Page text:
Unified stand-up goals – a self governing practice

I’m working with a client undergoing a change to more effective ways of working across the organisation. There’s several Agile/Lean methods being practiced across the business for a multitude of work types. SCRUM is being used for some software delivery work and the Kanban Method for others. There’s a number of teams using a mixture of both and some teams simply visualise their line-of-business operational work and meet every day at a set time to discuss it…… which is fine……… for now. The philosophy of ‘Start with what you do now’ is working well and Agile/Lean values are spreading across the organisation.

I often observe stand-ups for various teams as this provides a great insight in to the work system that’s in place. It’s possible to see which core Agile and Lean values and principles are present from attending even one or two stand-ups and combining that with ‘reading’ the work board.

Recently I’ve sensed the timing may be right to enable stand-up behaviours as a lever for some alignment across the teams. Some teams are ‘iterating the work’ and some are ‘iterating the people’ which is cool, though some teams are conducting these stand-ups in such a way that promotes stand-up anti-patterns such as:

  • Promoting busyness over effectiveness
  • Reporting to the facilitator
  • Poor attendance
  • Status update only

The approach to remedy this has been to create a method agnostic set of stand-up goals, as a checklist. After I’d created a core set of goals, the list was evolved by anyone who was interested. It’s being used a data collecting and educational tool and not as a stick to beat facilitators with. Anyone can observe a stand-up and tick-off goals from the list as the behaviour is practiced. The observer adds the data to a spreadsheet so everyone can see the common patterns emerging across teams – a sort of democratic self-governance if that makes sense. People can see that every team is doing this, most teams are doing that and some teams are also doing the other. If there’s some goals that very few teams are achieving then coaches work with the teams where necessary. Optionally, a coach can chat through the list with the stand-up facilitator or the whole team where the practices and principles provide a good learning and collaboration opportunity.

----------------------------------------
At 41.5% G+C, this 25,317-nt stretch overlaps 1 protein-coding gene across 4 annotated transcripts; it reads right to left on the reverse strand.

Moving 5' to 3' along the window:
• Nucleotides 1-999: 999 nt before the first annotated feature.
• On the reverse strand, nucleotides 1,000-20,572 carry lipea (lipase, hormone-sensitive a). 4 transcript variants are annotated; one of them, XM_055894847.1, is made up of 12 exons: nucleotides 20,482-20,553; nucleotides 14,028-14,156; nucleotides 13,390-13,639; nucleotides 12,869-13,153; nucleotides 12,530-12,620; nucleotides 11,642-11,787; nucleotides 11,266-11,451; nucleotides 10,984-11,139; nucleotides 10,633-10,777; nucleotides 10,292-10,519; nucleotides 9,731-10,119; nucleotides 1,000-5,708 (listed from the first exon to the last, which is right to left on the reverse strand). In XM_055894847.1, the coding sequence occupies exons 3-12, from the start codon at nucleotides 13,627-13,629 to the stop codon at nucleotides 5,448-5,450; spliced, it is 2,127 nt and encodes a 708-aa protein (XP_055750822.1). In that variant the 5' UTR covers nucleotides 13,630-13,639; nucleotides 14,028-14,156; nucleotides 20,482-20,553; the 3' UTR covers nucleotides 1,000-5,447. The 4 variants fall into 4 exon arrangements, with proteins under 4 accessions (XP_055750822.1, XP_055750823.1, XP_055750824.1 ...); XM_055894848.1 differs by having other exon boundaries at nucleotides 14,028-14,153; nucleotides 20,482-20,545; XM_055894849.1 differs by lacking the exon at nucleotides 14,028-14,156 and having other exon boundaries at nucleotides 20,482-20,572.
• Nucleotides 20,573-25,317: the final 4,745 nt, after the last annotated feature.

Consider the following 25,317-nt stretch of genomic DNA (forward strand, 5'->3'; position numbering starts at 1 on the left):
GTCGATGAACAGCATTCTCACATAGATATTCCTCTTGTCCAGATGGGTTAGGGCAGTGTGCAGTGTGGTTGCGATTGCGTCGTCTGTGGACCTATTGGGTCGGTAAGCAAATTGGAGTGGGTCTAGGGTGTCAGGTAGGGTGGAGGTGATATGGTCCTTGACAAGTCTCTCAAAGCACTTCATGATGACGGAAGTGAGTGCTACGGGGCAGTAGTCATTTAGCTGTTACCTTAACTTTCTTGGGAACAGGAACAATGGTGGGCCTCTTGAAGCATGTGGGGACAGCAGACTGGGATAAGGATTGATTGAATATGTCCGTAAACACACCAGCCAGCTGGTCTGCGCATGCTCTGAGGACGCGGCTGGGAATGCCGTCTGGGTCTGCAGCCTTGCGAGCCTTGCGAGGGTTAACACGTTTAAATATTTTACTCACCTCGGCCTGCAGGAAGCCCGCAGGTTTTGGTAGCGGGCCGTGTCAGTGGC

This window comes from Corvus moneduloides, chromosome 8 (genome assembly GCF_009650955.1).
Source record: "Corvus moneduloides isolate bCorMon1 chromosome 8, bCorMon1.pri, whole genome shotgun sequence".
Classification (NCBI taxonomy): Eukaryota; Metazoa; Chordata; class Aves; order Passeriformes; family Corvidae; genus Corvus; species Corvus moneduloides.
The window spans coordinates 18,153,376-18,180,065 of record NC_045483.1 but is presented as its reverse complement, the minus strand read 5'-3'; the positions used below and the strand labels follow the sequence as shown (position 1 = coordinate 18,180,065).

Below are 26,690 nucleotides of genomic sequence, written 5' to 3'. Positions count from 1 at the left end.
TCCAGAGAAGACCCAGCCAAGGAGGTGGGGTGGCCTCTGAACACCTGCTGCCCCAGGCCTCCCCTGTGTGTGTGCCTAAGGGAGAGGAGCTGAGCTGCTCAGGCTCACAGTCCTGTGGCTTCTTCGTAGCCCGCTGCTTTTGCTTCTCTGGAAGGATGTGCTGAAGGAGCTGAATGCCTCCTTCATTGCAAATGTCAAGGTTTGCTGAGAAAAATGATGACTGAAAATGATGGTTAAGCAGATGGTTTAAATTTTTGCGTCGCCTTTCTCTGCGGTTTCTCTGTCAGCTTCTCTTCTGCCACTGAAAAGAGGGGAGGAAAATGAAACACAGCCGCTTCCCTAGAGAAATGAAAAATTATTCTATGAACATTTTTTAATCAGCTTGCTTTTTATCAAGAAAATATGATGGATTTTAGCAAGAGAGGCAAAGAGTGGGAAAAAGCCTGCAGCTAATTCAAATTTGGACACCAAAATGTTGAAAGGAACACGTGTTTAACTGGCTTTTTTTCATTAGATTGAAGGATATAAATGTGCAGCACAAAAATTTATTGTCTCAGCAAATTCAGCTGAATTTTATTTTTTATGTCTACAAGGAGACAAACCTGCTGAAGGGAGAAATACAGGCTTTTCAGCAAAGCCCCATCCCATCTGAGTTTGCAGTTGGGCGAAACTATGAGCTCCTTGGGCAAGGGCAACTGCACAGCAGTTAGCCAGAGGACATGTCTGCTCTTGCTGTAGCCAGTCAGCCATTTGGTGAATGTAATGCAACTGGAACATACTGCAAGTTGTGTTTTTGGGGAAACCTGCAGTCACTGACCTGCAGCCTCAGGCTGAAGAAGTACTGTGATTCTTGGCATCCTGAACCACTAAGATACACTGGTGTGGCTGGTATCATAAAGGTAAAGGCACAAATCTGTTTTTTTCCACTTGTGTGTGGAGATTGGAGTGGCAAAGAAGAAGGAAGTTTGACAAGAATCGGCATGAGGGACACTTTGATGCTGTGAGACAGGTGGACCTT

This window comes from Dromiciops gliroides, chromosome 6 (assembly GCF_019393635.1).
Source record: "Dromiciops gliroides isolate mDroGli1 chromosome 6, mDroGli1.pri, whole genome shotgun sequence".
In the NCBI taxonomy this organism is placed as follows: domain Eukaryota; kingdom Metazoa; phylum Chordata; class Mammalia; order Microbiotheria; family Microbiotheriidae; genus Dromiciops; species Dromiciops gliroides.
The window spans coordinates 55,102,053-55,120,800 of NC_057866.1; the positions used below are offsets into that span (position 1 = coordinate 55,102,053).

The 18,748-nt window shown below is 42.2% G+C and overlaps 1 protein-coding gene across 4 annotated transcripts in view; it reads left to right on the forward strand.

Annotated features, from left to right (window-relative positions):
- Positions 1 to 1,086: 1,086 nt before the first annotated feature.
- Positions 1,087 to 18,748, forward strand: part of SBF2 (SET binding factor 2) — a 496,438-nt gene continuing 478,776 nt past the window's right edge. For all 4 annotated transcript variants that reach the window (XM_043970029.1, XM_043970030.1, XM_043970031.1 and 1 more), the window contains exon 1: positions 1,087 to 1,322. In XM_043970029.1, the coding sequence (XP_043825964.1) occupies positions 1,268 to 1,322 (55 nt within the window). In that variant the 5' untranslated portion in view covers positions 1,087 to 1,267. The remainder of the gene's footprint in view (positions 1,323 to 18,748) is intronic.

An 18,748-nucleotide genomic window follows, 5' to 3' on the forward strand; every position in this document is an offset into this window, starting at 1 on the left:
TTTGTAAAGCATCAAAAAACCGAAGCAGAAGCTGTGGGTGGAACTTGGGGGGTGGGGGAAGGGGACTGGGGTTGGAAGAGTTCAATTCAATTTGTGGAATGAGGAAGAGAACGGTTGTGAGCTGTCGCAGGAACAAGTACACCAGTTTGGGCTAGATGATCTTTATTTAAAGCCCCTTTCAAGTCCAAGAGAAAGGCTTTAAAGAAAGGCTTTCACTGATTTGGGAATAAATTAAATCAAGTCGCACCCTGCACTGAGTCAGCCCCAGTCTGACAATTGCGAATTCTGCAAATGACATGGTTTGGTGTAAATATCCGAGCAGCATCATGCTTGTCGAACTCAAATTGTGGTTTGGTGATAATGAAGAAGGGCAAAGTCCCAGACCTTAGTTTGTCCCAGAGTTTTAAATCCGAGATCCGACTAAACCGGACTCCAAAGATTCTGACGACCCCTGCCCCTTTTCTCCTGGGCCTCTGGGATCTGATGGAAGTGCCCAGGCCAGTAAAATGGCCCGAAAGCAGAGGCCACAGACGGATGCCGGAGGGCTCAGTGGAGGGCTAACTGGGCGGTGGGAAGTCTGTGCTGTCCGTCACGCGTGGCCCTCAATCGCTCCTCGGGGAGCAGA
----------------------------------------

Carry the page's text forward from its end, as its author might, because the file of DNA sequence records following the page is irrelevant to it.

Here’s the current evolution of the checklist:

  1. Iterate stand-up facilitation, take in turns across whole team. Foster self-organisation
  2. Confirm full team attendance. Reinforce sense of team
  3. Iterate blockers/impediments. Manage flow, focus on goal
  4. Identify any work team members can swarm on to get done quicker. Finishing work over keeping busy
  5. Confirm short and long terms goal up to date and still relevant. Respond to change
  6. Confirm avatars on cards that contribute to the goal, work right to left. Work on the right thing, implement Pull
  7. Confirm all team members have avatar on a card or team aware why not. Maximise capacity
  8. Invite the team to read the board: bottlenecks, gaps in flow etc. Manage flow
  9. Confirm policies being adhered to. Respect current processes
  10. Confirm avatars represent what that person is going to work on next. Limit WIP